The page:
Ilham Tohti, an economics professor at Minzu University of China in Beijing, was sentenced to life imprisonment for “separatism”. Amnesty International believes that he is in prison for writings posted on the Internet.[https://humanrightsdefenders.blog/2016/10/11/hot-news-ilham-tohti-chinas-mandela-wins-2016-martin-ennals-award/]

Women’s rights activist Su Changlan was sentenced in March 2017 to three years in prison for “inciting subversion of state power.”[https://humanrightsdefenders.blog/2017/03/08/amnesty-international-campaigns-with-7-women-who-refuse-to-wait-for-their-rights/]

Human rights lawyers like Jiang Tianyong have been detained, arrested and harassed by government authorities in the last several years. He was formally arrested for “subverting state power” after being detained in an unofficial detention facility for over six months. [https://humanrightsdefenders.blog/2017/06/01/human-rights-defenders-issues-on-the-agenda-of-the-next-35th-human-rights-council/]

The reaction of the Chinese government to criticism from abroad over Liu Xiaobo’s treatment is by the way typical. See e.g. in the Strait Times of 14 July: “Foreign ministry spokesman Geng Shuang also said China had lodged protests with “certain countries” for interfering in its “judicial sovereignty”…….”Conferring the prize to such a person goes against the purposes of this award. It’s a blasphemy of the peace prize”. [https://humanrightsdefenders.blog/2012/12/06/china-and-its-amazing-sensitivity-on-human-rights-defenders/]

Source: Liu Xiaobo: A giant of human rights who leaves a lasting legacy for China and the world – Amnesty International USA

http://www.straitstimes.com/asia/east-asia/china-says-awarding-nobel-peace-prize-to-liu-xiaobo-was-blasphemy

The end of USA’s human rights policy as we know it?

May 4, 2017

Under the strong title “Tillerson shows why he was a rotten choice to head the State Department describes in the Washington Post of 4 May 2017 how a long tradition of human rights policy by the USA may be coming to an end.

Read the rest of this entry »

International Human Rights Arts Festival in New York: 3-5 March 2017

March 3, 2017

International Human Rights Arts Festival to Feature HAMILTON Dancer, Bessie Winner and More

2016 Bessie Award-winning choreographer Joya Powell brings her Movement of the People Dance Company to the premiere International Human Rights Art Festival, New York City‘s first arts-advocacy festival of its kind. The Festival, presented by The Institute of Prophetic Activist Art, co-sponsored and housed at Dixon Place (161A Chrystie St, NYC), will take place 3-5 March, 2017. As part of the Dance portion of the festival, Jessica Chen of J Chen Dance project is working with three additional dance companies to create human rights-oriented dance. Jacqueline Dugal will also create a piece incorporating human rights texts.

Tickets are $10-25 and are now available online with full schedule and participant information at www.dixonplace.org.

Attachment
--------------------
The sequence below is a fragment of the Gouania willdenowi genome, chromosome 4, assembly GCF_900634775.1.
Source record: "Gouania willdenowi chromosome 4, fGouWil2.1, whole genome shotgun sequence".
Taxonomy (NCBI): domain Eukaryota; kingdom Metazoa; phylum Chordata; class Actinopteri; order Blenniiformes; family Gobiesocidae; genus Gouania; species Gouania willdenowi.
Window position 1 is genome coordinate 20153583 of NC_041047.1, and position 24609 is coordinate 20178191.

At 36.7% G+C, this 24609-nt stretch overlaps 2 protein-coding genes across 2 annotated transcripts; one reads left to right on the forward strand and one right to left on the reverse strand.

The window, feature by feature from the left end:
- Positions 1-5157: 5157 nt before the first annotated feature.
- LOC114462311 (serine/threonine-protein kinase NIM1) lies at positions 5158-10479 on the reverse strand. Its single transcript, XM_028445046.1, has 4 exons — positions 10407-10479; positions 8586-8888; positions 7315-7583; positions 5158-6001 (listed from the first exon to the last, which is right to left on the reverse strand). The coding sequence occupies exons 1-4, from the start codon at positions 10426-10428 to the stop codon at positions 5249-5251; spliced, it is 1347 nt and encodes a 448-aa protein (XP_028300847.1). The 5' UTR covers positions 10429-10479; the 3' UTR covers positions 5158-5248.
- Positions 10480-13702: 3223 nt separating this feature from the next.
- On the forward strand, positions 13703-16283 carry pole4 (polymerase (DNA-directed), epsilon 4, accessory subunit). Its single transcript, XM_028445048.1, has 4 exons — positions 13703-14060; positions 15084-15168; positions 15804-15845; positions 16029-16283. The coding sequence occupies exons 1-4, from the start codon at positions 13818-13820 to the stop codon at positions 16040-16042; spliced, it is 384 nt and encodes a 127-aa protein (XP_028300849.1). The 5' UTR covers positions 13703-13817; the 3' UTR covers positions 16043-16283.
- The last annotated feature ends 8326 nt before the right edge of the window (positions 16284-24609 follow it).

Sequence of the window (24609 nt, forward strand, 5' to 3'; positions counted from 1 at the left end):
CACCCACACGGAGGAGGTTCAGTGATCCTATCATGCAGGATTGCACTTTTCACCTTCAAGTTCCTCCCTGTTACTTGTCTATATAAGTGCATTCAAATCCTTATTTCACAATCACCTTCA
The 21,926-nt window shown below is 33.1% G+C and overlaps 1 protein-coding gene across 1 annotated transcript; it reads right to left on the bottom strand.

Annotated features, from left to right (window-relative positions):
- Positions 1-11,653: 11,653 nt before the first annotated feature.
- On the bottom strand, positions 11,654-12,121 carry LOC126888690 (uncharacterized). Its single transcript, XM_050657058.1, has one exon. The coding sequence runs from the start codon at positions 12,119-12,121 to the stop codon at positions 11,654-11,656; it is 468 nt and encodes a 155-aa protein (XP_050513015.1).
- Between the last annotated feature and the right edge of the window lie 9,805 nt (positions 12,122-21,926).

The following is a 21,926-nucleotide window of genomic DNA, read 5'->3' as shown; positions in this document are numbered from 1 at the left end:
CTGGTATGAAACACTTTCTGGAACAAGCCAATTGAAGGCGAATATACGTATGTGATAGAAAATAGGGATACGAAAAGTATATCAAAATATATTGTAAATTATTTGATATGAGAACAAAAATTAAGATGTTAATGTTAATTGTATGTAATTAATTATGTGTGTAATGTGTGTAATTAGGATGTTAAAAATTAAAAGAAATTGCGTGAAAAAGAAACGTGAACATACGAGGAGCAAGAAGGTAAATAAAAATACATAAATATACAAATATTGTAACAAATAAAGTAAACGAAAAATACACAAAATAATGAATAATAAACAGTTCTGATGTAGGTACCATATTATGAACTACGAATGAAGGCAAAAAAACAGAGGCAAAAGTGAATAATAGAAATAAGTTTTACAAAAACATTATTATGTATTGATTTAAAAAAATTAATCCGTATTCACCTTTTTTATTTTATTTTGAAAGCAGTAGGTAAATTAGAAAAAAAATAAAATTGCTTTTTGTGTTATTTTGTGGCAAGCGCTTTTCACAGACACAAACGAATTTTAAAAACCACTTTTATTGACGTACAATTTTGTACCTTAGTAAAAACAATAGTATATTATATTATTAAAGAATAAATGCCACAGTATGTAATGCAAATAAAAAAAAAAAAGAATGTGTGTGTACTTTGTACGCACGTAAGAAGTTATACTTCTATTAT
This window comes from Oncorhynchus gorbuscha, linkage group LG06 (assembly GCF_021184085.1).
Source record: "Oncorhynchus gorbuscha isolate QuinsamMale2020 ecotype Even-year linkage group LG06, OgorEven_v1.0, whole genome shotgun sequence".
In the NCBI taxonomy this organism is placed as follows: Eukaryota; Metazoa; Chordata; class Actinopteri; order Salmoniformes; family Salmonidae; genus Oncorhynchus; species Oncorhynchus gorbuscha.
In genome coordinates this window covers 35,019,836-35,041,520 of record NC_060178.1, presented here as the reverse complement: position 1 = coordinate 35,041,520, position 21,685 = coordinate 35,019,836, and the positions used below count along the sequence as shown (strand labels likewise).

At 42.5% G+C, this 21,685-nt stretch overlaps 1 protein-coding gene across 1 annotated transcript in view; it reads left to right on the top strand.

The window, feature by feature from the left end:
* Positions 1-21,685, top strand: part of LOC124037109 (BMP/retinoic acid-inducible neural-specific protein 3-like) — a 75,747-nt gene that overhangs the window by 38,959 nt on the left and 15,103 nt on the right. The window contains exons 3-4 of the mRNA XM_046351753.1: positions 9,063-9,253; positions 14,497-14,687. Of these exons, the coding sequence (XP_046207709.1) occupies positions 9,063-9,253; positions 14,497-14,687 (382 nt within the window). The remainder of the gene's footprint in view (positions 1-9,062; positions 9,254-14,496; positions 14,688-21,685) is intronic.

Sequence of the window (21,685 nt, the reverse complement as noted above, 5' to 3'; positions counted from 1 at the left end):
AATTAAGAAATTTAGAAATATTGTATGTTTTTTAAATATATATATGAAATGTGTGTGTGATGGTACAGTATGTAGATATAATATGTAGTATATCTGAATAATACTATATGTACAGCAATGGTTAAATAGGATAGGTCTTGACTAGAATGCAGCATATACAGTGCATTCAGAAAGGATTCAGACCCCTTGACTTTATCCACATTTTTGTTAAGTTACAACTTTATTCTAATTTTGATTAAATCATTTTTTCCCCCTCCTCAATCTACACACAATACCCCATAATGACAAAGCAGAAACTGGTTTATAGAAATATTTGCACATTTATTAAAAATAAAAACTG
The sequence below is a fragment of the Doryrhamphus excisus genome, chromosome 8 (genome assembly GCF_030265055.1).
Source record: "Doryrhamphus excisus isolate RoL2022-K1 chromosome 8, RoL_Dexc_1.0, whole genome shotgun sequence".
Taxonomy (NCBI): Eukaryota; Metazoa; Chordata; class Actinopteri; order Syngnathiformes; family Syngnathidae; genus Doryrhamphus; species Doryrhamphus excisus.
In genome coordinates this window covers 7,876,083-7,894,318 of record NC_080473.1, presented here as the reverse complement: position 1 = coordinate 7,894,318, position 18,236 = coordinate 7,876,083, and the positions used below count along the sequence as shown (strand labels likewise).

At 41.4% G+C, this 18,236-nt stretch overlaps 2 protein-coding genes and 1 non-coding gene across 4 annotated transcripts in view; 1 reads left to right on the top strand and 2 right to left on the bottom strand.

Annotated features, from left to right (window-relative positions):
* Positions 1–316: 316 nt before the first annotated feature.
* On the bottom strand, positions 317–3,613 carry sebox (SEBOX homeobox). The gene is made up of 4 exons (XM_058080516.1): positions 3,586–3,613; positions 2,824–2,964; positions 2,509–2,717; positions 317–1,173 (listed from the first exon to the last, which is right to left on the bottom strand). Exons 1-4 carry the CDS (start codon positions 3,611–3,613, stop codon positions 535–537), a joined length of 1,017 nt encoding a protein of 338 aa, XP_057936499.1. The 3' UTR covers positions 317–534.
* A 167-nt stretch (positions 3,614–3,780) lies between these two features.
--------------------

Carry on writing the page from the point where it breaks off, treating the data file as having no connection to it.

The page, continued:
Dance can help translate unspoken fears and emotions…” noted Jessica Chen, of the J CHEN PROJECT, “the nuances of a leg held up, a body launched into space, a gesture of yearning is immensely powerful. For this festival, we will use movement and choreography to enhance the conversation about critical human rights issues.”

J CHEN PROJECT Commissions: Jessica Chen of JChen Dance Project comissioned works will be based in and incorporate a specific textual inspiration, ranging from the words of great human rights defenders (such as MLK Jr. or Gandhi) to a bland recitation of statistics on refugees, civilian war deaths, famine due to autocratic governments etc. The four pieces, comprising an hour of dance, will run both Saturday and Sunday, and be previewed at the opening festivities. Saturday, March 4, at 10:00 pm; Sunday, March 5, at 4 pm (see below for full lineup)…

 

The International Human Rights Art Festival will bring together more than 70 artists producing more than 40 events, all of them oriented toward advocacy. Artistic media will include theatre, performance, dance, spoken word, painting, photography, music, literary arts, workshops, panel discussions, a kidsfest (hands-on activities to introduce children to using art for socially-transformative purpose), film and others. Rigorously curated for quality as well as content, the event includes some of New York’s most passionate rising artist-activists. It will raise social, cultural and political issues, as well as offering gentle, positive responses through thoughtful beauty and political and social thinking.

ABOUT THE ARTISTS:

Producer Tom Block, a 20-year activist painter, author, playwright and arts producer, as well as creator of the Amnesty International Human Rights Art Festival (MD, 2010) is bringing the concept to NYC, with the 2017 International Human Rights Art Festival. The event is part of the growing number of initiatives of the Institute of Prophetic Activist Art, which Mr. Block founded last year to teach, learn from, and work with New York’s activist artist community. www.tomblock.com